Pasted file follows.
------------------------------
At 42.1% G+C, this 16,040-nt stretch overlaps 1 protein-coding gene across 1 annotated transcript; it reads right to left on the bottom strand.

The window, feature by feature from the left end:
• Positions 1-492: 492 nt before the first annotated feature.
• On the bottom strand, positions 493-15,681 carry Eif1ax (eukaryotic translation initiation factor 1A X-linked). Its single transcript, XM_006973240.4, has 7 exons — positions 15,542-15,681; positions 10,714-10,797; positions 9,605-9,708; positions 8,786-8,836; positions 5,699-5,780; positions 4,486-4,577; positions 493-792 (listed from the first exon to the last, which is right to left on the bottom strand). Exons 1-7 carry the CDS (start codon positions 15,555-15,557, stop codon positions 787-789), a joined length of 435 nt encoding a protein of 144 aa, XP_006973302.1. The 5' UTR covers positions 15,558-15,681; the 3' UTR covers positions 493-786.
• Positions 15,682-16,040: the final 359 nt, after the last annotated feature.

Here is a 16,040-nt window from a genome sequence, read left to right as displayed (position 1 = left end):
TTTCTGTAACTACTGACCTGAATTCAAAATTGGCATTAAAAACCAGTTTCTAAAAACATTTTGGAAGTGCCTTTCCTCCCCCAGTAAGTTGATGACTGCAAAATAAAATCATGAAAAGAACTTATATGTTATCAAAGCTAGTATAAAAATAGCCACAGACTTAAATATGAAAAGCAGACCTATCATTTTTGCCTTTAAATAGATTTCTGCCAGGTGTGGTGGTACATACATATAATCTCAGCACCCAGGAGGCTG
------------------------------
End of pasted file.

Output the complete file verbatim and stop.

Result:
At 42.1% G+C, this 16,040-nt stretch overlaps 1 protein-coding gene across 1 annotated transcript; it reads right to left on the bottom strand.

The window, feature by feature from the left end:
• Positions 1-492: 492 nt before the first annotated feature.
• On the bottom strand, positions 493-15,681 carry Eif1ax (eukaryotic translation initiation factor 1A X-linked). Its single transcript, XM_006973240.4, has 7 exons — positions 15,542-15,681; positions 10,714-10,797; positions 9,605-9,708; positions 8,786-8,836; positions 5,699-5,780; positions 4,486-4,577; positions 493-792 (listed from the first exon to the last, which is right to left on the bottom strand). Exons 1-7 carry the CDS (start codon positions 15,555-15,557, stop codon positions 787-789), a joined length of 435 nt encoding a protein of 144 aa, XP_006973302.1. The 5' UTR covers positions 15,558-15,681; the 3' UTR covers positions 493-786.
• Positions 15,682-16,040: the final 359 nt, after the last annotated feature.

Here is a 16,040-nt window from a genome sequence, read left to right as displayed (position 1 = left end):
TTTCTGTAACTACTGACCTGAATTCAAAATTGGCATTAAAAACCAGTTTCTAAAAACATTTTGGAAGTGCCTTTCCTCCCCCAGTAAGTTGATGACTGCAAAATAAAATCATGAAAAGAACTTATATGTTATCAAAGCTAGTATAAAAATAGCCACAGACTTAAATATGAAAAGCAGACCTATCATTTTTGCCTTTAAATAGATTTCTGCCAGGTGTGGTGGTACATACATATAATCTCAGCACCCAGGAGGCTG